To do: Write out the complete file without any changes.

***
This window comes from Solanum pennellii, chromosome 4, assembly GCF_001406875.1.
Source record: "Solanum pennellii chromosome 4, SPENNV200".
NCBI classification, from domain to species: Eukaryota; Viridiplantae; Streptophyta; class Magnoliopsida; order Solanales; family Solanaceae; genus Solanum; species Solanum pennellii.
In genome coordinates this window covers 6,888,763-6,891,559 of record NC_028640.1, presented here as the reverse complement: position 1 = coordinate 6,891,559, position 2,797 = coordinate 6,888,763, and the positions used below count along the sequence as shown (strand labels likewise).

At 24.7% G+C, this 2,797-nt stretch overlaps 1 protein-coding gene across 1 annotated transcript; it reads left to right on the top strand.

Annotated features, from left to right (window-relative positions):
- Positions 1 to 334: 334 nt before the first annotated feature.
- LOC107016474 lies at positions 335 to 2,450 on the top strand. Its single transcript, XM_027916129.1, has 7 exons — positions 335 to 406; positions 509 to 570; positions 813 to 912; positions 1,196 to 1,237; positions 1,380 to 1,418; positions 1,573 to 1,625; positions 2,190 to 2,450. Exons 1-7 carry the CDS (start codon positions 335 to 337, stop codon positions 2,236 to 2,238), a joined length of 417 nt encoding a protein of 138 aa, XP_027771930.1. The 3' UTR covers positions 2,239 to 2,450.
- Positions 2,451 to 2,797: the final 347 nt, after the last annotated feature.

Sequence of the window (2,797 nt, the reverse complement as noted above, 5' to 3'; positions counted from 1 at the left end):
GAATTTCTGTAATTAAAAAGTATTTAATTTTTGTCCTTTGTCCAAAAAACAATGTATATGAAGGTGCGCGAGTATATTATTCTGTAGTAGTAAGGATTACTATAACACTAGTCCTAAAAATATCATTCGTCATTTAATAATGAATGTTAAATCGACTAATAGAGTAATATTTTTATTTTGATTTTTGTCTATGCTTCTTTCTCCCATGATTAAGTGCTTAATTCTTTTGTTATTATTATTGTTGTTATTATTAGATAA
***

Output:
This window comes from Solanum pennellii, chromosome 4, assembly GCF_001406875.1.
Source record: "Solanum pennellii chromosome 4, SPENNV200".
NCBI classification, from domain to species: Eukaryota; Viridiplantae; Streptophyta; class Magnoliopsida; order Solanales; family Solanaceae; genus Solanum; species Solanum pennellii.
In genome coordinates this window covers 6,888,763-6,891,559 of record NC_028640.1, presented here as the reverse complement: position 1 = coordinate 6,891,559, position 2,797 = coordinate 6,888,763, and the positions used below count along the sequence as shown (strand labels likewise).

At 24.7% G+C, this 2,797-nt stretch overlaps 1 protein-coding gene across 1 annotated transcript; it reads left to right on the top strand.

Annotated features, from left to right (window-relative positions):
- Positions 1 to 334: 334 nt before the first annotated feature.
- LOC107016474 lies at positions 335 to 2,450 on the top strand. Its single transcript, XM_027916129.1, has 7 exons — positions 335 to 406; positions 509 to 570; positions 813 to 912; positions 1,196 to 1,237; positions 1,380 to 1,418; positions 1,573 to 1,625; positions 2,190 to 2,450. Exons 1-7 carry the CDS (start codon positions 335 to 337, stop codon positions 2,236 to 2,238), a joined length of 417 nt encoding a protein of 138 aa, XP_027771930.1. The 3' UTR covers positions 2,239 to 2,450.
- Positions 2,451 to 2,797: the final 347 nt, after the last annotated feature.

Sequence of the window (2,797 nt, the reverse complement as noted above, 5' to 3'; positions counted from 1 at the left end):
GAATTTCTGTAATTAAAAAGTATTTAATTTTTGTCCTTTGTCCAAAAAACAATGTATATGAAGGTGCGCGAGTATATTATTCTGTAGTAGTAAGGATTACTATAACACTAGTCCTAAAAATATCATTCGTCATTTAATAATGAATGTTAAATCGACTAATAGAGTAATATTTTTATTTTGATTTTTGTCTATGCTTCTTTCTCCCATGATTAAGTGCTTAATTCTTTTGTTATTATTATTGTTGTTATTATTAGATAA